Lovely sound and beautiful choral technique takes us only halfway there. Answering the question ‘Why?’ will take both singers and audience the rest of the way to a full, rich experience.
The very best use for Onion Skin Stacking is on descending scale passages.
The Bass part in the final phrase of My Foolish Heart had always defeated us. And it didn’t seem to matter that every one of the Basses knew this, and was trying hard to prevent the inevitable pitch sagging.
We needed something that would bypass the conscious mind – which was when we decided to try Onion Skin Stacking on this short descending scale passage. The result was nothing short of miraculous. It was in tune for the very first time ever!
I then decided to try it with tuning other types of phrases, with the whole chorus singing in unison. So we did it with the all time prizewinner of songs that get sung out of tune – the round, Dona Nobis Pacem.
I had them do the ‘taking the hand out from the bottom and placing it on top’ gesture on these traditionally impossible notes:
Do – NA, No – BIS Pa – A – CEM PA – CEM
That whole first section seems to be made up of flatness traps. There were still a few squinty notes – but inside my head I was not screaming. A first with that song.
I used to say that the day I was able to figure out how to get amateur choirs to sing in tune would be my last day in the choral directing business. But suddenly, everything was so much more fun!
As I mentioned in my first Onion Skin Stacking post, because the chorus has rehearsed the hand movement while singing, their sub conscious minds know what to do when I use the movement – in a more subtle form – as I direct.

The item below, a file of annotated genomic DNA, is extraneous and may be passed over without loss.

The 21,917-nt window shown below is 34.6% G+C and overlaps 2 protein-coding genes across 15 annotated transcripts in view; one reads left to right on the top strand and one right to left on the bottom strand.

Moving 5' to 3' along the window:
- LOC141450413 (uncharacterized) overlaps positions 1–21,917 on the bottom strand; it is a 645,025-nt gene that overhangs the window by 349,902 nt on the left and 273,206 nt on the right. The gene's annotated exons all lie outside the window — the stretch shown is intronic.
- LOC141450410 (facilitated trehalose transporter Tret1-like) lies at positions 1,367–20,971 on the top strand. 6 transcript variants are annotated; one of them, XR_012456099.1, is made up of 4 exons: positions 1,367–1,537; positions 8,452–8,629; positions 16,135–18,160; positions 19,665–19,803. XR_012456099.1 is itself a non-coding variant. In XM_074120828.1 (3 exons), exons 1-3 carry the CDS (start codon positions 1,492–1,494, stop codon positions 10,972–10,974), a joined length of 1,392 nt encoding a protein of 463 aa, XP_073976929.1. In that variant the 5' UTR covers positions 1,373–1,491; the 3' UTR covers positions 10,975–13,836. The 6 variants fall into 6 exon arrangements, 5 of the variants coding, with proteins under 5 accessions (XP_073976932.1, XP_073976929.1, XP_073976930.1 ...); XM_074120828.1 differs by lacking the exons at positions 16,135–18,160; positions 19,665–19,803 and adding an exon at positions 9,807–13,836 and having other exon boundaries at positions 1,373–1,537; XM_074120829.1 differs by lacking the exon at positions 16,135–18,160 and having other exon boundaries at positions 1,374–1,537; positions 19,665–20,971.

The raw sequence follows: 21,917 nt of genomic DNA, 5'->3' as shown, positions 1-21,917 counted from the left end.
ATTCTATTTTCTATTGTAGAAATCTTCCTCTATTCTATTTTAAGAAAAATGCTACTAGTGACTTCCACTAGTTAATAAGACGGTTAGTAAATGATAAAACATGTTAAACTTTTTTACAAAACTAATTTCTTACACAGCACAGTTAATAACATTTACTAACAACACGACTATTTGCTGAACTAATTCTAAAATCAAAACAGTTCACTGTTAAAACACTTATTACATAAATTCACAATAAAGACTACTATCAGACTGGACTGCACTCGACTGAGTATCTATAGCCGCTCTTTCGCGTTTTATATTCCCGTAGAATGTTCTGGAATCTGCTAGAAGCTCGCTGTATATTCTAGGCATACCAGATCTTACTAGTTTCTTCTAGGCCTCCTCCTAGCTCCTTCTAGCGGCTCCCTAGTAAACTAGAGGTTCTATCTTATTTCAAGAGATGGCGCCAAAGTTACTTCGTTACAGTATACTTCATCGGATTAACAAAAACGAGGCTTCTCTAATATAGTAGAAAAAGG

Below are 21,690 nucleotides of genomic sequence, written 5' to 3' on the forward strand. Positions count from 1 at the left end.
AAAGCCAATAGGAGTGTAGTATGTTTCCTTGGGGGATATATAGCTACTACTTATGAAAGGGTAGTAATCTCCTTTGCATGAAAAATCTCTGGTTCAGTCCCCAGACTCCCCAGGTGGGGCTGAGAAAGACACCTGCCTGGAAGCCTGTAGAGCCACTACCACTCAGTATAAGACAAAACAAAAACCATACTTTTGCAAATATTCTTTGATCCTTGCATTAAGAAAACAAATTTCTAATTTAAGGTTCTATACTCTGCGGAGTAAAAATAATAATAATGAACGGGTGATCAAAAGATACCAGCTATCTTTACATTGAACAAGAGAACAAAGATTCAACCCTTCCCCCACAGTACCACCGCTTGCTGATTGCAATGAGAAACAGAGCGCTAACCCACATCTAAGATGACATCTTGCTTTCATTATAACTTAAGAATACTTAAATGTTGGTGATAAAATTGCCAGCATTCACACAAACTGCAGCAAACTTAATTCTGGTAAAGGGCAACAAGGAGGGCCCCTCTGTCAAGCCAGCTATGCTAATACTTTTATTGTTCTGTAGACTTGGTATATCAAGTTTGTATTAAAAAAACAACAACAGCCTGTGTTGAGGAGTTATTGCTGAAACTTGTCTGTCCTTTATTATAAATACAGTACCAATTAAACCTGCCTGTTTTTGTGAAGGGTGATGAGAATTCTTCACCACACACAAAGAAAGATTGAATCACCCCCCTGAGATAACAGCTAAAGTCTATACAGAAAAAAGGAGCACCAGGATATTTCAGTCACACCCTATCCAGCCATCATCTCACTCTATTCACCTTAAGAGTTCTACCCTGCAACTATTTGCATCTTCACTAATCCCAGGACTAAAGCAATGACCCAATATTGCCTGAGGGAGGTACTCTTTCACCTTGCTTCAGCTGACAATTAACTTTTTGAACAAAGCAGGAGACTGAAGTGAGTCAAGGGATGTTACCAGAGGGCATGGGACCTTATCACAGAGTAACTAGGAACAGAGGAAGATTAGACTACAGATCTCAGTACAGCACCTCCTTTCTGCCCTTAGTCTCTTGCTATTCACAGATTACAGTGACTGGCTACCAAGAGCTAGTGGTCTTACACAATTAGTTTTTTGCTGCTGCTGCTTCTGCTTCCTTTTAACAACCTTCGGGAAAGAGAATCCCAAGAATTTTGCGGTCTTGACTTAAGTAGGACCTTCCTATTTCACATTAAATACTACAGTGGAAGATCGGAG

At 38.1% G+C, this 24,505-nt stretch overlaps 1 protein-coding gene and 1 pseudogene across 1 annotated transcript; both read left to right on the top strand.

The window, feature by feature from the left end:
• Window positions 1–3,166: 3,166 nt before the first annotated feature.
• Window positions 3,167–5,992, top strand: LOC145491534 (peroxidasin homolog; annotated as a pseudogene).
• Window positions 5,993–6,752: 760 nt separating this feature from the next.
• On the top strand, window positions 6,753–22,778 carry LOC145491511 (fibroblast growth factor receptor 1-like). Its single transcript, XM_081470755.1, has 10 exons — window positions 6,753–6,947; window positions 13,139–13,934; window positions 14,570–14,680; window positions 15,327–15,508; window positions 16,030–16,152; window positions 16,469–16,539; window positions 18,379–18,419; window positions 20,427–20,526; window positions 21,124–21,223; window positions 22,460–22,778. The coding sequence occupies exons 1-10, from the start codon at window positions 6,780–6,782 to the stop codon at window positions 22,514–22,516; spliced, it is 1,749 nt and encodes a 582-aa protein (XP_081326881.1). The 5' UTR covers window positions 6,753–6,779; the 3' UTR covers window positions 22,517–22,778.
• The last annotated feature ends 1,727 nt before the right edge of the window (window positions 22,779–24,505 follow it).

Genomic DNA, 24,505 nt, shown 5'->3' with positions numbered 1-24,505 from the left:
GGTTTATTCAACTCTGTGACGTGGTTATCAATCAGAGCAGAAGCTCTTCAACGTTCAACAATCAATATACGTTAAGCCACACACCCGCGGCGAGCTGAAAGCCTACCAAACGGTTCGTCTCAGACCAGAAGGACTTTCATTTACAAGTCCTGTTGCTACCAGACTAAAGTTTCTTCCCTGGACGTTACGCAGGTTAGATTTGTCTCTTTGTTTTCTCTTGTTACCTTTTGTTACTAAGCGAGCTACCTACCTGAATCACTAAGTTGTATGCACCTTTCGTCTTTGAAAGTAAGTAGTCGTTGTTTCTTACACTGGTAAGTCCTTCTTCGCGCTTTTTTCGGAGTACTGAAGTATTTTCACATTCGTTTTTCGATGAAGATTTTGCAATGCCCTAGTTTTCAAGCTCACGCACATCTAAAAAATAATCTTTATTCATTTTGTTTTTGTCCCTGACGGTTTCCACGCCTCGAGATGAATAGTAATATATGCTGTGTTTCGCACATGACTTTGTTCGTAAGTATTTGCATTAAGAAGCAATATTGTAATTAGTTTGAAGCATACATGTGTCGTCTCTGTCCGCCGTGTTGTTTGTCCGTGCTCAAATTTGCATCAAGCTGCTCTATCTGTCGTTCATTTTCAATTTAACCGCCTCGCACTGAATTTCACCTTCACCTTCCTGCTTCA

This is the original post – which describes the Onion Skin Stacking hand movements.
I know I’ve mentioned (in other blogs) the natural timbre of each singer’s voice as being important for finding the optimal standing arrangement. But I always find it useful to shed light on a subject in as many different ways as possible.
If this were a concert band, which voices would be brass instruments, and which would be woodwinds?
Some voices are naturally forward and bright (and big – like a brass instrument), and some are a bit lighter, or a little further back (more woodwind-like. These are the voices that have an easier time blending)
When taking these different voice types into account, it’s absolutely worth taking the time to experiment with different standing arrangements.
Having the ‘brass’ voices at the back or in the centre of the section, and the ‘woodwinds’ at the front and sides of the group seems to help instantly – and is a good place to start.
This way, my powerhouse singers can use their naturally big voices without me constantly being on their case to back it off – and my lighter singers – who are in front will be encouraged, and feel more confident about singing out.
Related blog posts
This is my previous blog about getting very different voices to match better:
Here are a couple of other blogs in which I discussed the magic of discovering just the right standing arrangement: